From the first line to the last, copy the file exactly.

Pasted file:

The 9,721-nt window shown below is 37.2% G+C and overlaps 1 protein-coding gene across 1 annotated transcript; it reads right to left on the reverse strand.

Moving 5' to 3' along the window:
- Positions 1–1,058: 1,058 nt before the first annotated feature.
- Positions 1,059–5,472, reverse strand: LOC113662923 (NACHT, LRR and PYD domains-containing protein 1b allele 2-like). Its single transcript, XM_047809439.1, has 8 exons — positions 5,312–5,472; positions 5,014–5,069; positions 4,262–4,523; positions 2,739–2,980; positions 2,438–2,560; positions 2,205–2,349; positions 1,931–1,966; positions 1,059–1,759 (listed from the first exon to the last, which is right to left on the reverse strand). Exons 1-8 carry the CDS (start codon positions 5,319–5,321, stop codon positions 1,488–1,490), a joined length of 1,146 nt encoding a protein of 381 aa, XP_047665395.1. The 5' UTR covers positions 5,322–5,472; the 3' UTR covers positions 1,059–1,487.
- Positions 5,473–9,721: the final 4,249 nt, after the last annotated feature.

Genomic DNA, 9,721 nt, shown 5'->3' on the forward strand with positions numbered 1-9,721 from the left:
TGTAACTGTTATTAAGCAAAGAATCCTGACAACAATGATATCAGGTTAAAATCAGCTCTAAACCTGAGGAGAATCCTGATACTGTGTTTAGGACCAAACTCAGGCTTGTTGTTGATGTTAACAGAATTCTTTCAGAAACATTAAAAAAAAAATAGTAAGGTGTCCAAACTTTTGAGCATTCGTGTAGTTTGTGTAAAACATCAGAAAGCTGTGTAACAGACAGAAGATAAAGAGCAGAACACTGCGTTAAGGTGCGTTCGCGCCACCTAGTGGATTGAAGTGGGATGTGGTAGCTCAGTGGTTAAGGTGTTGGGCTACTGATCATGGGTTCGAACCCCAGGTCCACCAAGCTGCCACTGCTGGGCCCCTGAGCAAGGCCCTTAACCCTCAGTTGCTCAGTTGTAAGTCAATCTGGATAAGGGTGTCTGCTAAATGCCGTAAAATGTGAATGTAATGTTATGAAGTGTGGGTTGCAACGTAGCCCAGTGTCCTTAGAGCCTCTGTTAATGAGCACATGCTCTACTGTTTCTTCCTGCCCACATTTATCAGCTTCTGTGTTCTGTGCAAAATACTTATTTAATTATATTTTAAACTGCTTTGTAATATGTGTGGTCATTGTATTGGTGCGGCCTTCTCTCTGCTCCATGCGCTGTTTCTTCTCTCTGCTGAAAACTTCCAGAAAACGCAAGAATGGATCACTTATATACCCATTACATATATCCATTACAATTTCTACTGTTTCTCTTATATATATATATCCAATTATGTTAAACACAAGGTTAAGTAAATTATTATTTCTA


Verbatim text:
The 9,721-nt window shown below is 37.2% G+C and overlaps 1 protein-coding gene across 1 annotated transcript; it reads right to left on the reverse strand.

Moving 5' to 3' along the window:
- Positions 1–1,058: 1,058 nt before the first annotated feature.
- Positions 1,059–5,472, reverse strand: LOC113662923 (NACHT, LRR and PYD domains-containing protein 1b allele 2-like). Its single transcript, XM_047809439.1, has 8 exons — positions 5,312–5,472; positions 5,014–5,069; positions 4,262–4,523; positions 2,739–2,980; positions 2,438–2,560; positions 2,205–2,349; positions 1,931–1,966; positions 1,059–1,759 (listed from the first exon to the last, which is right to left on the reverse strand). Exons 1-8 carry the CDS (start codon positions 5,319–5,321, stop codon positions 1,488–1,490), a joined length of 1,146 nt encoding a protein of 381 aa, XP_047665395.1. The 5' UTR covers positions 5,322–5,472; the 3' UTR covers positions 1,059–1,487.
- Positions 5,473–9,721: the final 4,249 nt, after the last annotated feature.

Genomic DNA, 9,721 nt, shown 5'->3' on the forward strand with positions numbered 1-9,721 from the left:
TGTAACTGTTATTAAGCAAAGAATCCTGACAACAATGATATCAGGTTAAAATCAGCTCTAAACCTGAGGAGAATCCTGATACTGTGTTTAGGACCAAACTCAGGCTTGTTGTTGATGTTAACAGAATTCTTTCAGAAACATTAAAAAAAAAATAGTAAGGTGTCCAAACTTTTGAGCATTCGTGTAGTTTGTGTAAAACATCAGAAAGCTGTGTAACAGACAGAAGATAAAGAGCAGAACACTGCGTTAAGGTGCGTTCGCGCCACCTAGTGGATTGAAGTGGGATGTGGTAGCTCAGTGGTTAAGGTGTTGGGCTACTGATCATGGGTTCGAACCCCAGGTCCACCAAGCTGCCACTGCTGGGCCCCTGAGCAAGGCCCTTAACCCTCAGTTGCTCAGTTGTAAGTCAATCTGGATAAGGGTGTCTGCTAAATGCCGTAAAATGTGAATGTAATGTTATGAAGTGTGGGTTGCAACGTAGCCCAGTGTCCTTAGAGCCTCTGTTAATGAGCACATGCTCTACTGTTTCTTCCTGCCCACATTTATCAGCTTCTGTGTTCTGTGCAAAATACTTATTTAATTATATTTTAAACTGCTTTGTAATATGTGTGGTCATTGTATTGGTGCGGCCTTCTCTCTGCTCCATGCGCTGTTTCTTCTCTCTGCTGAAAACTTCCAGAAAACGCAAGAATGGATCACTTATATACCCATTACATATATCCATTACAATTTCTACTGTTTCTCTTATATATATATATCCAATTATGTTAAACACAAGGTTAAGTAAATTATTATTTCTA